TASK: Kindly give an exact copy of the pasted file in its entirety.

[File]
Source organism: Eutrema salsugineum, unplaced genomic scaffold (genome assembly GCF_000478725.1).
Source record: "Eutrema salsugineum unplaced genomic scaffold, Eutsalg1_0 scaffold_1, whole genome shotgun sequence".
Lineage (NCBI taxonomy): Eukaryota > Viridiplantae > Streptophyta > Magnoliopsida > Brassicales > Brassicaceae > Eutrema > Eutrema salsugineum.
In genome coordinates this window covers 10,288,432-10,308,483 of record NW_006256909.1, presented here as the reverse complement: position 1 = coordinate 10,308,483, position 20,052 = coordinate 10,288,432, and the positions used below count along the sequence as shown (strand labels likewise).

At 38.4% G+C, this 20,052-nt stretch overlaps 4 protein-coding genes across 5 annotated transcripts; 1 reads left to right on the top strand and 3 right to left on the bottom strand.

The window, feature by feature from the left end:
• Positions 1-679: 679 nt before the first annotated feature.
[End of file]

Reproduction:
Source organism: Eutrema salsugineum, unplaced genomic scaffold (genome assembly GCF_000478725.1).
Source record: "Eutrema salsugineum unplaced genomic scaffold, Eutsalg1_0 scaffold_1, whole genome shotgun sequence".
Lineage (NCBI taxonomy): Eukaryota > Viridiplantae > Streptophyta > Magnoliopsida > Brassicales > Brassicaceae > Eutrema > Eutrema salsugineum.
In genome coordinates this window covers 10,288,432-10,308,483 of record NW_006256909.1, presented here as the reverse complement: position 1 = coordinate 10,308,483, position 20,052 = coordinate 10,288,432, and the positions used below count along the sequence as shown (strand labels likewise).

At 38.4% G+C, this 20,052-nt stretch overlaps 4 protein-coding genes across 5 annotated transcripts; 1 reads left to right on the top strand and 3 right to left on the bottom strand.

The window, feature by feature from the left end:
• Positions 1-679: 679 nt before the first annotated feature.